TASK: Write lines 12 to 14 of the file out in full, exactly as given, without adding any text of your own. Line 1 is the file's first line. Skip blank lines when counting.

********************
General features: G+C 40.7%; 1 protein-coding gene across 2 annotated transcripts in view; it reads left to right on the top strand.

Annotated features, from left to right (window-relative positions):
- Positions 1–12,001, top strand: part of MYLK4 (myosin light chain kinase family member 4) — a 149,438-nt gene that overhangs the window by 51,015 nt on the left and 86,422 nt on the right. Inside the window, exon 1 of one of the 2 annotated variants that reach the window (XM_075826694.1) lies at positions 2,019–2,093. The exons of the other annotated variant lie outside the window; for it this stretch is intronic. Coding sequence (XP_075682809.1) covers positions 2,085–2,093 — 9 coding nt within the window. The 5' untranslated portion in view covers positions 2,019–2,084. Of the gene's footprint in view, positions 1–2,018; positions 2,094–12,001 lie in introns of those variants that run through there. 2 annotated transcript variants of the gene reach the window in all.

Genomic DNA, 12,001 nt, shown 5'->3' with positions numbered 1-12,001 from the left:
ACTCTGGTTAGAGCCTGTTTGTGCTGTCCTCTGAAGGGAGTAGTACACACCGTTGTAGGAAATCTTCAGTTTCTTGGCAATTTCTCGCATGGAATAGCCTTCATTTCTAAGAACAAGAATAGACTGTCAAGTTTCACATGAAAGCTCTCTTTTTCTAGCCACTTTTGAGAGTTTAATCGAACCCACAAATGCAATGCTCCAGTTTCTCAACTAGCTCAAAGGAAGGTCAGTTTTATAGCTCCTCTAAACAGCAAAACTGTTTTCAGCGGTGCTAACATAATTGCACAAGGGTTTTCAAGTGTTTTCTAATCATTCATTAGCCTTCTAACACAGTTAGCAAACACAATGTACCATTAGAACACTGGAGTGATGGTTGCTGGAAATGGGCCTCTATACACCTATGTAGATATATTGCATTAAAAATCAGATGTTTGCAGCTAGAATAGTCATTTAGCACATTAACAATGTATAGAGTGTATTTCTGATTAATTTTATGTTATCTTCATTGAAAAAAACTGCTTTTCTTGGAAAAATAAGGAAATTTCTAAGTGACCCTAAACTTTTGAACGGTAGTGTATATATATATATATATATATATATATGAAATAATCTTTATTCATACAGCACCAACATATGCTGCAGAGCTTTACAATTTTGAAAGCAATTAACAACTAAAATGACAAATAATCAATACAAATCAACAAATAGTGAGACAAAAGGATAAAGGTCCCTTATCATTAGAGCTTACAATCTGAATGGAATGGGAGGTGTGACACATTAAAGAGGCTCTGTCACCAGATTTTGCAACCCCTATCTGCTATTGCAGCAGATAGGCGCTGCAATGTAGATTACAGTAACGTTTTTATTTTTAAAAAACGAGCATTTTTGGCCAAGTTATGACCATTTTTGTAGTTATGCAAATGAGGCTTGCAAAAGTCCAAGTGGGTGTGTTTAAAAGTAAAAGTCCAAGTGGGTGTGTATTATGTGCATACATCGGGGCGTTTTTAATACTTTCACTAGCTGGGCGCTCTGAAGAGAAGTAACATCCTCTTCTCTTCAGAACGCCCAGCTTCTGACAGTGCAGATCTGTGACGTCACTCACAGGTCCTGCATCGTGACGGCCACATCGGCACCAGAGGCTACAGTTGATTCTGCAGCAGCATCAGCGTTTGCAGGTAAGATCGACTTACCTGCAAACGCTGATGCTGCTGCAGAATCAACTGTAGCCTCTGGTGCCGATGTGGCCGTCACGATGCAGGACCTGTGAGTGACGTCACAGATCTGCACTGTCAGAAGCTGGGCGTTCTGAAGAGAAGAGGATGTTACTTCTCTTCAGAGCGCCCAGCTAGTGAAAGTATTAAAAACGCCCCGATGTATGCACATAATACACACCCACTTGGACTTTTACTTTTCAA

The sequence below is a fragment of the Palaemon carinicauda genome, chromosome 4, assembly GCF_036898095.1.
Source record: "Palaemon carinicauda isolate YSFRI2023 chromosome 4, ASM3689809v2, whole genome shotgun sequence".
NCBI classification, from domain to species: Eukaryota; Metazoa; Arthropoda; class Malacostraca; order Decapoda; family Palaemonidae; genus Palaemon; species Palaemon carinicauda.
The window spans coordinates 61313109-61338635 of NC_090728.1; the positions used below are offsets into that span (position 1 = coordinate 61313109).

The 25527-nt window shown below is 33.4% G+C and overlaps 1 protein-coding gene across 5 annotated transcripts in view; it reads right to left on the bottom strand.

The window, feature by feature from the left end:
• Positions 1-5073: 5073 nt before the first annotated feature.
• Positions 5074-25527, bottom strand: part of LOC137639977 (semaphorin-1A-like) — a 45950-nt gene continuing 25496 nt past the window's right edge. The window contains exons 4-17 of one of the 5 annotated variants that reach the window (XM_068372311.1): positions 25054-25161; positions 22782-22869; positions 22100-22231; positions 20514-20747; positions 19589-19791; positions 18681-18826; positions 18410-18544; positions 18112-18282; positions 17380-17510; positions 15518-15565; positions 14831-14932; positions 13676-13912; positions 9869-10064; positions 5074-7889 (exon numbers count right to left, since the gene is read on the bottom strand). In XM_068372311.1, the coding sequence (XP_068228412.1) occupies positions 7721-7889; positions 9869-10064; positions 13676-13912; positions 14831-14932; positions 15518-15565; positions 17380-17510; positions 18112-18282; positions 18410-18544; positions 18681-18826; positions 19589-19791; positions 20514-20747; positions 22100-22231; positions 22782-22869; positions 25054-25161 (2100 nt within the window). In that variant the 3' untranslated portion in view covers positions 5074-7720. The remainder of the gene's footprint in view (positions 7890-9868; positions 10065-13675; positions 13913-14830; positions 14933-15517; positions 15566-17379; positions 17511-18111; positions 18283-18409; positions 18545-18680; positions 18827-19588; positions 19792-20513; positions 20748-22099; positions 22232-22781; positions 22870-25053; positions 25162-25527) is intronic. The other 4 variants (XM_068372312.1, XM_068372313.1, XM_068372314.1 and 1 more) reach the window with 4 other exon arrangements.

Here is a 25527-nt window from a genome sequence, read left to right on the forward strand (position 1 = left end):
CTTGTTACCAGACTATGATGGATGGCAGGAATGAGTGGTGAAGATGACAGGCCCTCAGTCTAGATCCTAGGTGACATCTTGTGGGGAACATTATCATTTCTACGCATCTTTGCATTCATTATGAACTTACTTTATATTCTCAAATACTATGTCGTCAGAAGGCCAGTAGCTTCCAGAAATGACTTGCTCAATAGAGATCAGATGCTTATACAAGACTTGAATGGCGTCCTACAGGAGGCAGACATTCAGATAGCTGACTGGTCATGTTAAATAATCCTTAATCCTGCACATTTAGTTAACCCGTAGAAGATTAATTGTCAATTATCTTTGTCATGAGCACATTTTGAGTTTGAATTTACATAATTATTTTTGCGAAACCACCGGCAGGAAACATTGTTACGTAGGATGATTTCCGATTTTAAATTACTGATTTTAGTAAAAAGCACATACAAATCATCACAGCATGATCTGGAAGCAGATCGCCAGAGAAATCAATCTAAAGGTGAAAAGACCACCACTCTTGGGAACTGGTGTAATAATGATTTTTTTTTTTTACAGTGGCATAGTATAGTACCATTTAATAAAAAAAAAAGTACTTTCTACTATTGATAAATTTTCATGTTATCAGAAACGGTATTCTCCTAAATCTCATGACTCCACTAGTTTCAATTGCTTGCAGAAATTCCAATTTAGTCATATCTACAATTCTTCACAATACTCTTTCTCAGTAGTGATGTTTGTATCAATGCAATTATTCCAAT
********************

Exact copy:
• Positions 1-5073: 5073 nt before the first annotated feature.
• Positions 5074-25527, bottom strand: part of LOC137639977 (semaphorin-1A-like) — a 45950-nt gene continuing 25496 nt past the window's right edge. The window contains exons 4-17 of one of the 5 annotated variants that reach the window (XM_068372311.1): positions 25054-25161; positions 22782-22869; positions 22100-22231; positions 20514-20747; positions 19589-19791; positions 18681-18826; positions 18410-18544; positions 18112-18282; positions 17380-17510; positions 15518-15565; positions 14831-14932; positions 13676-13912; positions 9869-10064; positions 5074-7889 (exon numbers count right to left, since the gene is read on the bottom strand). In XM_068372311.1, the coding sequence (XP_068228412.1) occupies positions 7721-7889; positions 9869-10064; positions 13676-13912; positions 14831-14932; positions 15518-15565; positions 17380-17510; positions 18112-18282; positions 18410-18544; positions 18681-18826; positions 19589-19791; positions 20514-20747; positions 22100-22231; positions 22782-22869; positions 25054-25161 (2100 nt within the window). In that variant the 3' untranslated portion in view covers positions 5074-7720. The remainder of the gene's footprint in view (positions 7890-9868; positions 10065-13675; positions 13913-14830; positions 14933-15517; positions 15566-17379; positions 17511-18111; positions 18283-18409; positions 18545-18680; positions 18827-19588; positions 19792-20513; positions 20748-22099; positions 22232-22781; positions 22870-25053; positions 25162-25527) is intronic. The other 4 variants (XM_068372312.1, XM_068372313.1, XM_068372314.1 and 1 more) reach the window with 4 other exon arrangements.

Here is a 25527-nt window from a genome sequence, read left to right on the forward strand (position 1 = left end):